Salt Lake City police selected for study of sexual assault investigations
The federal government and a research group are going to examine the Salt Lake City police, among others, with the goal of determining best practices for investigating sexual assault nationwide.
Police Chief Chris Burbank announced that his department has been selected, among three others, at Saturday's annual SlutWalk march.
The study, which will be conducted by the Police Executive Research Forum and the U.S. Department of Justice's Office on Violence Against Women, is still in the early planning stages, according to a Salt Lake City police news release. The groups will review how Salt Lake police handle sexual assault investigations, "determine what we do right, what we do inappropriately and what we could do better," Burbank said, standing on the steps of the City/County Building.
He expects the study will begin in a month or so, and take about a year to complete.
His department has already been under local scrutiny this year, when the City Council asked why Burbank's department had shelved or destroyed 79 percent of its rape kits between 2003 and 2011. Burbank maintained that his department spared no resources when seeking perpetrators, pointed to instances when processing the kits was unnecessary and that the state crime lab was slow to process kits.
The problem is not unique to Salt Lake City. There is plenty of fault to go around, including police in many jurisdictions not understanding what a rape victim experiences, Rape Recovery Center Director Holly Mullen said earlier this year.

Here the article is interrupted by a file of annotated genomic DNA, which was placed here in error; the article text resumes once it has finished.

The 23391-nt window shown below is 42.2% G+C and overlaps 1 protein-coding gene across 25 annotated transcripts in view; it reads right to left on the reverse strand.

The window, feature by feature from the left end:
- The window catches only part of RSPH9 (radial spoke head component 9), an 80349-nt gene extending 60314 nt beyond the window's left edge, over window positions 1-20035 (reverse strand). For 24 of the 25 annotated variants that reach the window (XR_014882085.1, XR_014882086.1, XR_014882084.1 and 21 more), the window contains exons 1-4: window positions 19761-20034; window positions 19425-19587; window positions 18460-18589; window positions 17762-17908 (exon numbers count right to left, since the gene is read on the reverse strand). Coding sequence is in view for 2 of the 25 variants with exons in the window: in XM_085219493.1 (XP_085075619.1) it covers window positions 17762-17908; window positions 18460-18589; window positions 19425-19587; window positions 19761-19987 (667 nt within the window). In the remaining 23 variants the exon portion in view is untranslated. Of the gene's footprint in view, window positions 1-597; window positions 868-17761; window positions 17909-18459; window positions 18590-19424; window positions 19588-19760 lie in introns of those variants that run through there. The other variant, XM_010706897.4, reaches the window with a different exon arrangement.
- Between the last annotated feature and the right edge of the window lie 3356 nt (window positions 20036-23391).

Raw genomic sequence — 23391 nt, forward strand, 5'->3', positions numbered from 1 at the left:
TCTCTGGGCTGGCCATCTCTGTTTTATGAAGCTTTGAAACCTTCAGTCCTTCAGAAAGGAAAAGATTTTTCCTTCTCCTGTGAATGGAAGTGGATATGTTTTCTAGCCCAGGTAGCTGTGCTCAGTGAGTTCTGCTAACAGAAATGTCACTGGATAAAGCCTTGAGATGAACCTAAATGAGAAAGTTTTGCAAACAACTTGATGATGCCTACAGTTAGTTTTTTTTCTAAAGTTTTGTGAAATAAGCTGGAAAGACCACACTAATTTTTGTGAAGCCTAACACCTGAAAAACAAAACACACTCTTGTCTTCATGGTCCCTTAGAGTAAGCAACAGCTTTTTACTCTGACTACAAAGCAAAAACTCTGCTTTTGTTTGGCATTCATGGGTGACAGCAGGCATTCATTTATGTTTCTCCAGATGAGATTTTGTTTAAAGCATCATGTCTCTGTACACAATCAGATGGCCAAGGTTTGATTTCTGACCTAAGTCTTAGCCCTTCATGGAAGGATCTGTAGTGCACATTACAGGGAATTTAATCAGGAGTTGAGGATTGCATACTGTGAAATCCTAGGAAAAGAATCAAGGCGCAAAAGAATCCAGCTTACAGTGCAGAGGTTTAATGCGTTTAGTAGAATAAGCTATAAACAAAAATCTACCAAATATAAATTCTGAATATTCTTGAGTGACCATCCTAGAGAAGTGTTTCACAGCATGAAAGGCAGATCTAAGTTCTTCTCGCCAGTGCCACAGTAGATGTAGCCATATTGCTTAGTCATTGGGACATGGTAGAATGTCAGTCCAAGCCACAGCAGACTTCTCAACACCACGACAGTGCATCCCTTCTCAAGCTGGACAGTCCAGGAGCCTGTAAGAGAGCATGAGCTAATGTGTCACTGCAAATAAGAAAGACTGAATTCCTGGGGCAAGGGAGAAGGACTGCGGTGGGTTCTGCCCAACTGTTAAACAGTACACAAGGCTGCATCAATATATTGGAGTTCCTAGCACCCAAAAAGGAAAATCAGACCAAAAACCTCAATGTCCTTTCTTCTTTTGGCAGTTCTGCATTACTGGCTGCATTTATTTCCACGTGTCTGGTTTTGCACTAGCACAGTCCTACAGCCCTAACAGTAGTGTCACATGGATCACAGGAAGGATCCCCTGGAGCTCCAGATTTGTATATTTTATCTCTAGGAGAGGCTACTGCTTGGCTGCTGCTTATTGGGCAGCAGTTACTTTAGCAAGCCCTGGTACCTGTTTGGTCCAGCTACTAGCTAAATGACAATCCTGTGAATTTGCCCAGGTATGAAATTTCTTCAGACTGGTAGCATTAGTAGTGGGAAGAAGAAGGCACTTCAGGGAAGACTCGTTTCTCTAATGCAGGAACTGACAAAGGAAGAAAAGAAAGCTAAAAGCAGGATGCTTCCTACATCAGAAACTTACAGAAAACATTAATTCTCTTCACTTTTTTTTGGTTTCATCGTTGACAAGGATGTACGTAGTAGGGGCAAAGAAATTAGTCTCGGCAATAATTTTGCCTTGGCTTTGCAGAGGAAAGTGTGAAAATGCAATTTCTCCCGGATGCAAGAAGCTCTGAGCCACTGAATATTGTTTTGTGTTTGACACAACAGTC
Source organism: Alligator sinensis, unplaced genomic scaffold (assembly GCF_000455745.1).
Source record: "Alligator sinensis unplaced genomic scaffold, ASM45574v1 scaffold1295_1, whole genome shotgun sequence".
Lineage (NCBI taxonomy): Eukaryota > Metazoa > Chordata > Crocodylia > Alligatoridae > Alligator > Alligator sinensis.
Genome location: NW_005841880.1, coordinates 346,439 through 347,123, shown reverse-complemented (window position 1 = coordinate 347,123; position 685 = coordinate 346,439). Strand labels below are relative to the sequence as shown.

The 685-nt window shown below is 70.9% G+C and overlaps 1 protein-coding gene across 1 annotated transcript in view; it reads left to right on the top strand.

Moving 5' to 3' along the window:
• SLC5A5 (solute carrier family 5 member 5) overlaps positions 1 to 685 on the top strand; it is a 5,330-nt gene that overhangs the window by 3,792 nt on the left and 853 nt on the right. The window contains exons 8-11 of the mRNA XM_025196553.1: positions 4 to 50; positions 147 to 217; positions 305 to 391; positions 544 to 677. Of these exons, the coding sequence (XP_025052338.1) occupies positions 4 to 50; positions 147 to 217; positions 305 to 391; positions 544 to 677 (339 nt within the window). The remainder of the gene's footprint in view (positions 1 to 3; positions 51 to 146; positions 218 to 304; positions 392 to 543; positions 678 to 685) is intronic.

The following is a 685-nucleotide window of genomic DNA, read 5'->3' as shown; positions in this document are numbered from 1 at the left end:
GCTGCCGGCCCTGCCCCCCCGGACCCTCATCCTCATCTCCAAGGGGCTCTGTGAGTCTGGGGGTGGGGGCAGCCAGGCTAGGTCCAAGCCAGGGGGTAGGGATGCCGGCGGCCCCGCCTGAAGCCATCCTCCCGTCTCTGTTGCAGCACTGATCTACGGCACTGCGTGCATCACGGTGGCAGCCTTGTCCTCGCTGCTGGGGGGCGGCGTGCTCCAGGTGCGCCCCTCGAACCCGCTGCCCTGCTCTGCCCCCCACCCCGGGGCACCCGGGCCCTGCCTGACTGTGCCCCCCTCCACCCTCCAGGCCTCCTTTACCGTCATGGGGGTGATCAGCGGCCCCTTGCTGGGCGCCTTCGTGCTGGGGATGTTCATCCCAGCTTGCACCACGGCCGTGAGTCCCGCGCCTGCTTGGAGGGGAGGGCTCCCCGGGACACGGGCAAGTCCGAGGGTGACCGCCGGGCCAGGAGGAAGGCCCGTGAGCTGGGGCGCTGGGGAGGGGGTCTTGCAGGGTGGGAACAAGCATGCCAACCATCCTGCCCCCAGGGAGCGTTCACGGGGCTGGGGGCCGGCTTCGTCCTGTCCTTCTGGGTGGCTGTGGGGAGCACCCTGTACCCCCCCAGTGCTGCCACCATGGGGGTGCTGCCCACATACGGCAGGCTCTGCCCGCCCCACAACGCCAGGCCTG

"Part of the problem is that police will accuse a victim of lying, and they won't turn in their rape kits [to the state crime lab]," she said in an interview earlier this year. " A lot of cops are stuck in the mentality of, 'she asked for it.'"
It's that kind of mindset that an event like SLUTwalk wants to undo. The event, one of others around the world, is designed to fight back against placing blame on the victims of a sexual assault, particularly because of what they wore.
The national movement began after a Toronto police officer, speaking at a college in 2011, reportedly told women to avoid "dressing like sluts" as a way to prevent being raped, according to the Toronto Star. The officer has since apologized, the Star adds.
Burbank pointed out Saturday that there have been improvements to community support for victims of crime in the past few years, such as the development of the Family Justice Center. "But we can do much better."
The police chief expressed his hope on Saturday that people will come forward to tell his department where they can improve.
"Without the partnership of the community to come forward and say 'this is what happened to me,' I can't improve," Burbank said. "My officers won't improve. But to have you trust us enough to come forward and say this is what I've experienced, and this is what you can do better, I welcome that."
Sexual assaults are some of the most sensitive matters officers are ever involved in, and victims are not always trustful of them, he added.
"I don't blame them," Burbank said. "You look throughout history and the impact that we have on people as we investigateâ¦ it becomes very easy to forget that we're not just asking you the facts. We are caring for individuals. And that's the approach we should always take."
In response to the rape kits matter, the Salt Lake City police launched a website that lists evidence from the kit (without identifying the victim) and whether the kit was forwarded, in an effort to add transparency to the process. The Utah Department of Public Safety, which oversees the state lab, is also seeking private firms to process the kits.
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